Due to a condition called Keratoconus I have to wear rigid gas permeable contacts. How I wish I could wear glasses full time. I currently have a pair of glasses for house wear, but these are not glasses that make you look smart or cool, they just make me look blind. :yuck:

    I generally wear my contacts any where from 15 to 20hrs a day. My insurance is such that I am able to replace a single contact each year or get a pair of glasses. :yuck::yuck:

    To add insult to injury, my near vision with contacts in is so bad that I must wear reading glasses. Without my contacts, I can read fine, as long as the page is 5cm from my nose!
  11. Jul 16, 2007 #10


    User Avatar
    Gold Member

    That sucks! That is a VERY difficult condition to correct with either contacts or glasses. It's very difficult to get contacts properly fitted (physically), and even with the most advanced refractions and a detailed prescription, the optician's chances of figuring you a good set of lenses are iffy at best.

    Since I worked for an ophthalmology practice (as opposed to an optometry practice), I had some very tough challenges as an optician. Congenital deformities of the eye that were not symmetric were some of the toughest. Some of the worst ones were conditions in which there was significant vertical "wedge" in the prescription. Even a slight misalignment in the figuring of the lenses or the assembly of the eyeglasses could cause the patient significant discomfort. Those of us with "imperfect" vision amounting to a couple of diopters of correction and a bit of astigmatism and maybe a bit of presbyopia should count ourselves very lucky.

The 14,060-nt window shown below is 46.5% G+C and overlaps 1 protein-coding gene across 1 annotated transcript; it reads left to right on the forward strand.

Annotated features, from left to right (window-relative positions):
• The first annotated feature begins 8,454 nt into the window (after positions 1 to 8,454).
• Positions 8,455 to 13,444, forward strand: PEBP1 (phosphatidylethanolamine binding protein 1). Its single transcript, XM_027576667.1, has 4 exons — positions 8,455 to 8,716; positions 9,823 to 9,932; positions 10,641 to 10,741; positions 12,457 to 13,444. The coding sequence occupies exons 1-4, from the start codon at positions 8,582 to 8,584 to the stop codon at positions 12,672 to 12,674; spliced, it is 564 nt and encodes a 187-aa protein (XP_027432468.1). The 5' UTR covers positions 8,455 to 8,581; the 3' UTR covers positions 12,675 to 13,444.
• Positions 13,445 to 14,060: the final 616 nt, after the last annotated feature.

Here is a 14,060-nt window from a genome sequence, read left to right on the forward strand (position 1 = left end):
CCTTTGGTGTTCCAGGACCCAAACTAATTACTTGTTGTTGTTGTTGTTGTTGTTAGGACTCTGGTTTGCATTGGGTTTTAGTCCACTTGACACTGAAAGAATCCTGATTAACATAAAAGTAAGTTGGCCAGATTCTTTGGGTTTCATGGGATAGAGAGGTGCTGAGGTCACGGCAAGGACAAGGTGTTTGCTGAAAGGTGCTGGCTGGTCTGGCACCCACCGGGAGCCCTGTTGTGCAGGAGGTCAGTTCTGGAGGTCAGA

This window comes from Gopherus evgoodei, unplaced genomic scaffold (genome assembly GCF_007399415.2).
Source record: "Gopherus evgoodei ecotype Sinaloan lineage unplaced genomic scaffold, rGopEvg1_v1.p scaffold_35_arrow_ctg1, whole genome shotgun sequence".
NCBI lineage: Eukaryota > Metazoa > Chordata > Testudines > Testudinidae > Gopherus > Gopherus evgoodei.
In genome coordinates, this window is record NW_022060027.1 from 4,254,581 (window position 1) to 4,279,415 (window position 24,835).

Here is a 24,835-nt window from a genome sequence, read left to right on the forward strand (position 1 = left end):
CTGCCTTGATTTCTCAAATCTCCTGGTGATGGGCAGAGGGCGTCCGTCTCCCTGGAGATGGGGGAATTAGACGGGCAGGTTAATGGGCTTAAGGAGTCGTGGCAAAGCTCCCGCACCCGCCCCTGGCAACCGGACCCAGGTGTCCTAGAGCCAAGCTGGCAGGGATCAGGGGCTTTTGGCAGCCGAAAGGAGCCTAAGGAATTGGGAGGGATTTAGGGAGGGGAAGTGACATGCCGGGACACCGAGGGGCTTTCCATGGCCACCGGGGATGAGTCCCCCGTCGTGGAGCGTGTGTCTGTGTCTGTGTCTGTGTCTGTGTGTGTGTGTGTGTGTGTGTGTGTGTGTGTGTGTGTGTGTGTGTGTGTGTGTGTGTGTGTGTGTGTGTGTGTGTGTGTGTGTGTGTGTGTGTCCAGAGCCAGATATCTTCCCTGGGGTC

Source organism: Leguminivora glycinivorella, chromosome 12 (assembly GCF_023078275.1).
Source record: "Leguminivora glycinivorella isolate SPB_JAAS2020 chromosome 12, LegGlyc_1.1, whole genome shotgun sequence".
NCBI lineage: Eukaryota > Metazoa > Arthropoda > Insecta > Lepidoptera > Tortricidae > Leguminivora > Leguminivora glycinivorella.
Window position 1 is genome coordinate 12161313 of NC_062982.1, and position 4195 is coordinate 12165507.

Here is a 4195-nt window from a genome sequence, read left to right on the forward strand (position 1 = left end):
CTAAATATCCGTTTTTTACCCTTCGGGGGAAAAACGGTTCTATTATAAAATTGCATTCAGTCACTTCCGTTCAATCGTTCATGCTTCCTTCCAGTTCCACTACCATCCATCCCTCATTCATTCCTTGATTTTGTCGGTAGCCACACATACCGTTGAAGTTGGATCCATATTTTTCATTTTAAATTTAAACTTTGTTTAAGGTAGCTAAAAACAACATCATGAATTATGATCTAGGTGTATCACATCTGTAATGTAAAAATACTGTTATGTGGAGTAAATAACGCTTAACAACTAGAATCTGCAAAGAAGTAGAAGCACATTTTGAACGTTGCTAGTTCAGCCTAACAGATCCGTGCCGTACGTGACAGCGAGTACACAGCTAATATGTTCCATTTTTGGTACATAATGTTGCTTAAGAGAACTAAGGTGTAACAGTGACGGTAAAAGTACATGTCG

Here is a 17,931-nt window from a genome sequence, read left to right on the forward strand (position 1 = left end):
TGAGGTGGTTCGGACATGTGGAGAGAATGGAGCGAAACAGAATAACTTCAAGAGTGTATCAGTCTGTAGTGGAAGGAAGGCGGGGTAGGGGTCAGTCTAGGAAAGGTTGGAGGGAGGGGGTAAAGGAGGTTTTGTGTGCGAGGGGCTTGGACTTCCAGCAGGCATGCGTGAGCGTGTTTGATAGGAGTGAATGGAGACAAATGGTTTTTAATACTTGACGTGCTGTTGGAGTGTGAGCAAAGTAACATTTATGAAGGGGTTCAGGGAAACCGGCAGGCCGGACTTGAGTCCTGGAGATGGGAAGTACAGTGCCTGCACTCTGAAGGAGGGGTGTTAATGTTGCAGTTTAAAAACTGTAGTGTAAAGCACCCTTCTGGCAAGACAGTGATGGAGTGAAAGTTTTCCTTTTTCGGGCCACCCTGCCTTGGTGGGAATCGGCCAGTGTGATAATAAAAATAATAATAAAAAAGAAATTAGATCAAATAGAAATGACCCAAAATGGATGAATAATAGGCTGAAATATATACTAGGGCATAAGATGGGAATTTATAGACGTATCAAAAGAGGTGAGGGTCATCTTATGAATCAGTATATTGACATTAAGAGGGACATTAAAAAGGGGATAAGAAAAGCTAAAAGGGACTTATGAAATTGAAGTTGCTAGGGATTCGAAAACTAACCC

Last edited: Jul 17, 2007
  12. Jul 16, 2007 #11


    User Avatar
    Staff Emeritus
    Science Advisor
    Gold Member

    I wear glasses, but try to limit the length of time. They're pretty lightweight and thin, at least, so they're not too much of a bother.

    I'm going to be getting wavefront LASIK later this summer. I can't wait.

    - Warren
  13. Jul 16, 2007 #12
    Let me know how that goes, Im thinking about Laser surgery in the future. Not because I dont like wearing glasses, but because I find my eyes getting worse and worse as my prescription
    becomes stronger and stronger.
  14. Jul 16, 2007 #13

    I don't like glasses because of its heaviness on the nose which makes it very sore. There is also a general feeling of discomfort wearing glasses as it wraps around you ears.

    Do people find this problem or have I been using glasses that are too cheap?
    I am -5.0 so the lens is usually pretty thick.

    They say the problem I mentioned wouldn't happen as much if one started wearing glasses when they were little. True? I started wearing glasses when I was 18, contacts prior to that. Switched back to contacts after a year and half of discomfort. A bit too late to get use to glasses?

    Turbo, since you are an expert in the field, why don't you get laser treatment? Is the risk still too high? Or because of side effects? Or does the afraid of the eyes being short or long sighted again after laser treatment?
    Do you think contacts damage your eyes in some way?

    What do you think of Night and Day compared to other brands?
    Last edited: Jul 16, 2007
  15. Jul 16, 2007 #14